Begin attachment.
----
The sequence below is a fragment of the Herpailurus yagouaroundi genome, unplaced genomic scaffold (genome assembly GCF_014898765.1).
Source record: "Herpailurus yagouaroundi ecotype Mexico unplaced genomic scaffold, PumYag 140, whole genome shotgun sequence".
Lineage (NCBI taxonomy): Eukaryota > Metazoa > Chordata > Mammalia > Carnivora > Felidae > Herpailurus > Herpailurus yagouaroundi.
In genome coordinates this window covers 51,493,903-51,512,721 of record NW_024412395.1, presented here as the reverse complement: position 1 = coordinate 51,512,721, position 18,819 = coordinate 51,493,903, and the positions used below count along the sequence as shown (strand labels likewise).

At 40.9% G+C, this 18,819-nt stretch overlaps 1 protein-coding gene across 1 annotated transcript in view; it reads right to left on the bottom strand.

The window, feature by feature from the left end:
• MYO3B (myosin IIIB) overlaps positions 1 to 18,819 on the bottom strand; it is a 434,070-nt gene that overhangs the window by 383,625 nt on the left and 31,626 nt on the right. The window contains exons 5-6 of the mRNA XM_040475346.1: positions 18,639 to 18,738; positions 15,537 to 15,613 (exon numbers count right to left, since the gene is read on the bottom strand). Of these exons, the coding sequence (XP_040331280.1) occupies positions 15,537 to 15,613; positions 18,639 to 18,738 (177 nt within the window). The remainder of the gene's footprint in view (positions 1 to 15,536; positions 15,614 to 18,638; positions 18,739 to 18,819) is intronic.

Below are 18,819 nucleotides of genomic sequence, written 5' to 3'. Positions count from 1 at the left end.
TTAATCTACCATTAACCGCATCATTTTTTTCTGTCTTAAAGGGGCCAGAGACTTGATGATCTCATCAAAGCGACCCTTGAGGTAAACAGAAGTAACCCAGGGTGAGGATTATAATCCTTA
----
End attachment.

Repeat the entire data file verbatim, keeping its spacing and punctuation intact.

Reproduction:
The sequence below is a fragment of the Herpailurus yagouaroundi genome, unplaced genomic scaffold (genome assembly GCF_014898765.1).
Source record: "Herpailurus yagouaroundi ecotype Mexico unplaced genomic scaffold, PumYag 140, whole genome shotgun sequence".
Lineage (NCBI taxonomy): Eukaryota > Metazoa > Chordata > Mammalia > Carnivora > Felidae > Herpailurus > Herpailurus yagouaroundi.
In genome coordinates this window covers 51,493,903-51,512,721 of record NW_024412395.1, presented here as the reverse complement: position 1 = coordinate 51,512,721, position 18,819 = coordinate 51,493,903, and the positions used below count along the sequence as shown (strand labels likewise).

At 40.9% G+C, this 18,819-nt stretch overlaps 1 protein-coding gene across 1 annotated transcript in view; it reads right to left on the bottom strand.

The window, feature by feature from the left end:
• MYO3B (myosin IIIB) overlaps positions 1 to 18,819 on the bottom strand; it is a 434,070-nt gene that overhangs the window by 383,625 nt on the left and 31,626 nt on the right. The window contains exons 5-6 of the mRNA XM_040475346.1: positions 18,639 to 18,738; positions 15,537 to 15,613 (exon numbers count right to left, since the gene is read on the bottom strand). Of these exons, the coding sequence (XP_040331280.1) occupies positions 15,537 to 15,613; positions 18,639 to 18,738 (177 nt within the window). The remainder of the gene's footprint in view (positions 1 to 15,536; positions 15,614 to 18,638; positions 18,739 to 18,819) is intronic.

Below are 18,819 nucleotides of genomic sequence, written 5' to 3'. Positions count from 1 at the left end.
TTAATCTACCATTAACCGCATCATTTTTTTCTGTCTTAAAGGGGCCAGAGACTTGATGATCTCATCAAAGCGACCCTTGAGGTAAACAGAAGTAACCCAGGGTGAGGATTATAATCCTTA